Because customers do not have the time or the inclination to step back and prioritize their action goals, it is more important than ever to help them assess what is pressing and what is not. Customers rarely take the time to look at the big picture. Change-agents are reductionist. They reduce problems and questions of change to their lowest common denominator; cost/benefit analysis, timing, motive, competing initiatives, value of problem. Notice there is no discussion about the solution.

At the end of the day, sales is a game of subtractions, not additions. The subtraction process removes one by one the barriers to change before there is any talk about the addition of a solution. The change-agent is always talking in practical terms. It is good ole Yankee Pragmatism.

The change-agent is very comfortable with ambiguity on the front-end of a sales call, because they are just learning for the first time their customer's personal version of their issues. For conventional sales people ambiguity is an anathema. They avoid it like the plaque because they need to be in control. Yet as they exercise their control they rarely get to the truth. The change-agent allows a lot of ambiguity to be worked at the onset of a sales call so they are able to be very exacting towards the back-end and only work with qualified opportunities.

When you do not follow the change-agent process you are vulnerable to basically leaving your customer to their own devices, you are throwing them out to sea without a life preserver. You are saying to them to figure it out on their own, hope it works out well for both of us. This is a frustrating way to earn a living for a sales person.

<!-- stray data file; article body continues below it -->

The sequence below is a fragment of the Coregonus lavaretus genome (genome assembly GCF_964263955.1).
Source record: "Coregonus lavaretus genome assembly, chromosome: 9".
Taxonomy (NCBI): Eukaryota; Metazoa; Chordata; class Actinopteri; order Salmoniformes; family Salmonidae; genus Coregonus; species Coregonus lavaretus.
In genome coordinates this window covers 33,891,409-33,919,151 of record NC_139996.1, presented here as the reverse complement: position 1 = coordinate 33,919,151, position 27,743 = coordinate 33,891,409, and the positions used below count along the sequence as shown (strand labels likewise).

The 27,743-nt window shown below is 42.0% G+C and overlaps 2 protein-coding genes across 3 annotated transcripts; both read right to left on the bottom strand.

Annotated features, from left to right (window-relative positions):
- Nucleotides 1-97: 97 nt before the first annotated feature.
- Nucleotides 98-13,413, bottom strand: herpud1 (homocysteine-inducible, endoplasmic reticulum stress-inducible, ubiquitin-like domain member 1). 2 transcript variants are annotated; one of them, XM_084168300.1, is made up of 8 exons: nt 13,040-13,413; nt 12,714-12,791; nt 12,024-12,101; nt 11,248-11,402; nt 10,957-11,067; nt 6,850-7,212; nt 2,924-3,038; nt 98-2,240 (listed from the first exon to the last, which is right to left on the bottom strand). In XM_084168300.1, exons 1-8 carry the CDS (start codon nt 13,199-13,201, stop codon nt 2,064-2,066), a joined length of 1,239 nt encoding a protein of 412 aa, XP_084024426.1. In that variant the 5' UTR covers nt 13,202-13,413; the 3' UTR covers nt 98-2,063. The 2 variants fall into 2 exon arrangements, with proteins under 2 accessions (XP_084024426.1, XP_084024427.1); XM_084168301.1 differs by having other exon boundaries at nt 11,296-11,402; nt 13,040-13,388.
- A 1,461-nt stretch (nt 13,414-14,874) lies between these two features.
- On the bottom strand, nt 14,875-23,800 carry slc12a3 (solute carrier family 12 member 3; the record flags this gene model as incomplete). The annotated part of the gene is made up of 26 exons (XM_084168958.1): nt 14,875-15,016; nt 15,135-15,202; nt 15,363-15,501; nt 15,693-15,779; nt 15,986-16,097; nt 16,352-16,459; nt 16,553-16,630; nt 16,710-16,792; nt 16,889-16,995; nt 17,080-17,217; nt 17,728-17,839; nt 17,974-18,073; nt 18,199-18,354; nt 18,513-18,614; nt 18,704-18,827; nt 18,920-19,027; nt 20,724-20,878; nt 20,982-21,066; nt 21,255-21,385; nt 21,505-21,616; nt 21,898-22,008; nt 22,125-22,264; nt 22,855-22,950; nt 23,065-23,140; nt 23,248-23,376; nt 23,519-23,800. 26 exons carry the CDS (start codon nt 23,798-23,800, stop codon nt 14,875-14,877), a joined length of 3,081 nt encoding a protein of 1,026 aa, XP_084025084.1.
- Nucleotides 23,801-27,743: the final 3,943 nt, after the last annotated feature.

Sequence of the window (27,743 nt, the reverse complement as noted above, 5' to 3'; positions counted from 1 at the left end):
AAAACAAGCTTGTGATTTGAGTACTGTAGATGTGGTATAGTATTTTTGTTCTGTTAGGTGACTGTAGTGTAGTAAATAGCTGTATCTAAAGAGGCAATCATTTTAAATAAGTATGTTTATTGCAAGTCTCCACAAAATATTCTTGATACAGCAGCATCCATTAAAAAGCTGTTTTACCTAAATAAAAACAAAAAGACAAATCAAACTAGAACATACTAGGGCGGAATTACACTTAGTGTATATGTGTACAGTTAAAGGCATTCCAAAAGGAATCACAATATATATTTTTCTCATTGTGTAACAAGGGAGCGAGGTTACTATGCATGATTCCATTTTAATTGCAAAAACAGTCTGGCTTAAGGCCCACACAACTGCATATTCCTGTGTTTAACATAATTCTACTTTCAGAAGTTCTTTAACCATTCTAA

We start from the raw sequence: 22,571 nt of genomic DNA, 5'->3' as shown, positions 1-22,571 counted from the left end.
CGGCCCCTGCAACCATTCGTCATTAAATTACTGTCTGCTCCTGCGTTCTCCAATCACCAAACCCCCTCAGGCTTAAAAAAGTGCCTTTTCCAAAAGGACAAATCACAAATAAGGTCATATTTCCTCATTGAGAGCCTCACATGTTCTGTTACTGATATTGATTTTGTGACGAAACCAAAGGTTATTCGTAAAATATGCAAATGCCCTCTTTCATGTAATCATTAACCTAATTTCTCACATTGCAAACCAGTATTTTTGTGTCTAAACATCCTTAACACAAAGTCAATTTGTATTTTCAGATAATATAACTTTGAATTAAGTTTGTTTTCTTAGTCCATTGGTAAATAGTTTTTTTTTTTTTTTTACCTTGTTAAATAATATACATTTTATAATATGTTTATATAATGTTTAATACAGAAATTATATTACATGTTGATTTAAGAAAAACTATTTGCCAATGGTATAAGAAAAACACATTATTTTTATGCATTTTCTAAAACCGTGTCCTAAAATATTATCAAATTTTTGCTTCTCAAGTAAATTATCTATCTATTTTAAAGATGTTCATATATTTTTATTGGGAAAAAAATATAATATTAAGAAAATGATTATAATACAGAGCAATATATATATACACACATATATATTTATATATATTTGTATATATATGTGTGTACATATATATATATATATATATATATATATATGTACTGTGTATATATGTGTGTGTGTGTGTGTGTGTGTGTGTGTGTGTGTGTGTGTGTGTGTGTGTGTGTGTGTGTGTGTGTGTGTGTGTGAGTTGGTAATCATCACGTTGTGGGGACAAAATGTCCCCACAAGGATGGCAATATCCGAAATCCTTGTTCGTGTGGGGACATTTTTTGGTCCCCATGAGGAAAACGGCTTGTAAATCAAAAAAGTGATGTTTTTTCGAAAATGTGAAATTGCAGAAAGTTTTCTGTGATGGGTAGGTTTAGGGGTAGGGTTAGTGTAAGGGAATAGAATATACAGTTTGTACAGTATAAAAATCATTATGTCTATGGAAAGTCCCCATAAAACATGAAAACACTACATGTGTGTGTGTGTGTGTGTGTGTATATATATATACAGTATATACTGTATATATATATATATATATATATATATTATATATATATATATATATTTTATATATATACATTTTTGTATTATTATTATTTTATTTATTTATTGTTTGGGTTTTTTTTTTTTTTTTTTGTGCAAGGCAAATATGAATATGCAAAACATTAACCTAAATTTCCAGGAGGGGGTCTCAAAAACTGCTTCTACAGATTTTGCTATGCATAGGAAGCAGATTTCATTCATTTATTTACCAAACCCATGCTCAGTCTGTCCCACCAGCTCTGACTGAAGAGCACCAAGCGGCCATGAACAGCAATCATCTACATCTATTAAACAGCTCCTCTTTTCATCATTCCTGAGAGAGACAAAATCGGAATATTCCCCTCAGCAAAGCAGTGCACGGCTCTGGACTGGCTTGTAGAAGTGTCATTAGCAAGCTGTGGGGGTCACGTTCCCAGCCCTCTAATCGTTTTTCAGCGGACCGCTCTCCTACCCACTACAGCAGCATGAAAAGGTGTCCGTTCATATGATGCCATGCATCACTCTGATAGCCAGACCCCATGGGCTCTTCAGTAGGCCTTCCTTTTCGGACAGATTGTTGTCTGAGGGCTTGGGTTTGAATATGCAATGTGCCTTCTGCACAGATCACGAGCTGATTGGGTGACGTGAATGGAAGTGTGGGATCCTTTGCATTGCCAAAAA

You want to help customers understand better what they really want and do not want. You want to hold them accountable to the reality of their situation because customers like to lie to themselves. It is a natural defense mechanism both from the optimistic side and the negative side. They can be like Apollo astronaut Michael Collins when he told mission control while sailing over the sea of tranquility; "Listen babe, everything is going just swimmingly," when it was anything but. Customers are like everyone, they process a lot of information irrationally thinking they are making rational choices. A lot of unconscious forces act upon customers without their awareness. Your job is to bring as much as possible to the surface for mutual examination and clarity.

When you really look unabashedly at your customer's reason to consider change there are so many loopholes, inconsistencies, contradictions and a lot of things that just do not add up. You need to do a lot of fact checking and emotional checking in an attempt to make order out of chaos. Remember, customers are severely under diagnosed.

It is the nature of customers to oversimplify and to make things too complex. Your role is to play the middleman and be the voice of neutrality and reason. Do not think in terms of your unique selling proposition (UVP), rather think in terms of your customer's unique change proposition (UCP).

The change-agent strategy is a fully integrated sales approach because it does not just cover solution/problem, but cost of change and practicality. This is a strategy that can separate the pretenders from the contenders because of its depth and insight.

Richard Farrell is President of Tangent Knowledge Systems, a national sales development and training firm based in Chicago. He is the author of the upcoming book Selling has Nothing to do with Selling. He trains and speaks around the world and has authored many articles on his unique non-selling sales posture.

Phone: 773-404-7915
EMail: rfarrell@tangentknowledge.com
Web: http://www.tangentknowledge.com